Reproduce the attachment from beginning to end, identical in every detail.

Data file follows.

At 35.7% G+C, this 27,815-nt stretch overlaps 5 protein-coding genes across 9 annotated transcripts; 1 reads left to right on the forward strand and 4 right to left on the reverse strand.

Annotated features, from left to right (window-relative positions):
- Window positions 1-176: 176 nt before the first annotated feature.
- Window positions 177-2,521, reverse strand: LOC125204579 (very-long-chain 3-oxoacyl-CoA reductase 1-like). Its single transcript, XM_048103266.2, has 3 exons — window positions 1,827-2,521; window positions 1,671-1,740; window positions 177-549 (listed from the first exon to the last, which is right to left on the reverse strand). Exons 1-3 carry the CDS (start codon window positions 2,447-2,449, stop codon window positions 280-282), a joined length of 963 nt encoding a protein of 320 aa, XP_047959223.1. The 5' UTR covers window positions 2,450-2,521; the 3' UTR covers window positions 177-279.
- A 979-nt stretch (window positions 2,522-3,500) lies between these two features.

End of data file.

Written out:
At 35.7% G+C, this 27,815-nt stretch overlaps 5 protein-coding genes across 9 annotated transcripts; 1 reads left to right on the forward strand and 4 right to left on the reverse strand.

Annotated features, from left to right (window-relative positions):
- Window positions 1-176: 176 nt before the first annotated feature.
- Window positions 177-2,521, reverse strand: LOC125204579 (very-long-chain 3-oxoacyl-CoA reductase 1-like). Its single transcript, XM_048103266.2, has 3 exons — window positions 1,827-2,521; window positions 1,671-1,740; window positions 177-549 (listed from the first exon to the last, which is right to left on the reverse strand). Exons 1-3 carry the CDS (start codon window positions 2,447-2,449, stop codon window positions 280-282), a joined length of 963 nt encoding a protein of 320 aa, XP_047959223.1. The 5' UTR covers window positions 2,450-2,521; the 3' UTR covers window positions 177-279.
- A 979-nt stretch (window positions 2,522-3,500) lies between these two features.